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Silicon on insulator achieved using electrochemical etching

United States Patent

5,674,758
October 7, 1997
View the Complete Patent at the US Patent & Trademark Office
Lawrence Livermore National Laboratory - Visit the Industrial Partnerships Office Website
Bulk crystalline silicon wafers are transferred after the completion of circuit fabrication to form thin films of crystalline circuitry on almost any support, such as metal, semiconductor, plastic, polymer, glass, wood, and paper. In particular, this technique is suitable to form silicon-on-insulator (SOI) wafers, whereby the devices and circuits formed exhibit superior performance after transfer due to the removal of the silicon substrate. The added cost of the transfer process to conventional silicon fabrication is insignificant. No epitaxial, lift-off, release or buried oxide layers are needed to perform the transfer of single or multiple wafers onto support members. The transfer process may be performed at temperatures of 50.degree. C. or less, permits transparency around the circuits and does not require post-transfer patterning. Consequently, the technique opens up new avenues for the use of integrated circuit devices in high-brightness, high-resolution video-speed color displays, reduced-thickness increased-flexibility intelligent cards, flexible electronics on ultrathin support members, adhesive electronics, touch screen electronics, items requiring low weight materials, smart cards, intelligent keys for encryption systems, toys, large area circuits, flexible supports, and other applications. The added process flexibility also permits a cheap technique for increasing circuit speed of market driven technologies such as microprocessors at little added expense.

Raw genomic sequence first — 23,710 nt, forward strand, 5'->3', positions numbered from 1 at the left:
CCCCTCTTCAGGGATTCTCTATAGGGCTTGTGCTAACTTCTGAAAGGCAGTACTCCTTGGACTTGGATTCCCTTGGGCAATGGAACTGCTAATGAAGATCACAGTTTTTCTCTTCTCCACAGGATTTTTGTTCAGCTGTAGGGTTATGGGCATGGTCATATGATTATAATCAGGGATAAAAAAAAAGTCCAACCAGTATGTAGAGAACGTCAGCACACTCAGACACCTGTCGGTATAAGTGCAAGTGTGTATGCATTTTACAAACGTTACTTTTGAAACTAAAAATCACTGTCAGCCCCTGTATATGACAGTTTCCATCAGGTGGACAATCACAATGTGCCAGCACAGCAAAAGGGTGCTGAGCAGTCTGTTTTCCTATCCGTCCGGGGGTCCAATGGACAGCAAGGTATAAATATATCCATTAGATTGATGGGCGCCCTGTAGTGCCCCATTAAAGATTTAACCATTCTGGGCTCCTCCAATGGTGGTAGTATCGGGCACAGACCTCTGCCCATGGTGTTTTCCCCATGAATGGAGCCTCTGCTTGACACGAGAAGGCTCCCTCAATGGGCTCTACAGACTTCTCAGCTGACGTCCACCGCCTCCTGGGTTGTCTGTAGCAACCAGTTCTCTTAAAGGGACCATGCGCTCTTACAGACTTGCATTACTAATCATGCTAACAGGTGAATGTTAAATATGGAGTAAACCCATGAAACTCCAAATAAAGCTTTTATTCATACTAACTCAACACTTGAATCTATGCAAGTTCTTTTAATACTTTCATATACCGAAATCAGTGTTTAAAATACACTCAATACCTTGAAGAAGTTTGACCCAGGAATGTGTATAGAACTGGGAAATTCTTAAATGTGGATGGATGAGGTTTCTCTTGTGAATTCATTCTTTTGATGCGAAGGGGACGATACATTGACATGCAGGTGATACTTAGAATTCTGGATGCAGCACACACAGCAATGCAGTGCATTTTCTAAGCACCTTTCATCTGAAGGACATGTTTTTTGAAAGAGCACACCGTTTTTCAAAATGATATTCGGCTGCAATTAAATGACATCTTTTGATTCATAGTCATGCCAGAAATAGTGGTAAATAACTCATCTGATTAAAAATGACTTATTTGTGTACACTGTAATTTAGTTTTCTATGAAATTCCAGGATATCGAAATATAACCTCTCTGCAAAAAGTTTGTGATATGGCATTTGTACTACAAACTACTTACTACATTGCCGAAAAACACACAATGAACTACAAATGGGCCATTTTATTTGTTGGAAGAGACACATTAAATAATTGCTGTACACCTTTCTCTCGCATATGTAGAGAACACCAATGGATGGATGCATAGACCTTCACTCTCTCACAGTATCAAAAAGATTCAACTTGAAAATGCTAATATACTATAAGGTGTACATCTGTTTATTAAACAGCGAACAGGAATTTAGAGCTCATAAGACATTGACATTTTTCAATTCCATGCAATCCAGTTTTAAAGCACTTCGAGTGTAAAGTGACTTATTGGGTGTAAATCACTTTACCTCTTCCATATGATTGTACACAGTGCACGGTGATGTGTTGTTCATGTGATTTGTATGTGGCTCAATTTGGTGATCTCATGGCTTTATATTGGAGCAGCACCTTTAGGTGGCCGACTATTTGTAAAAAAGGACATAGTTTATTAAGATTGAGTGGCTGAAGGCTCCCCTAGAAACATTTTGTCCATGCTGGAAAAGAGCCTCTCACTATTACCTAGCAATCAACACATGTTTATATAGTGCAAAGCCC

McCarthy; Anthony M. (Menlo Park, CA)
Regents of the University of California (Oakland, CA)
08/ 484,062
June 6, 1995
STATEMENT OF GOVERNMENT RIGHTS The United States Government has rights in this invention pursuant to contract No. W-7405-ENG-48 between the United States Department of Energy and the University of California for the operation of Lawrence Livermore Laboratory.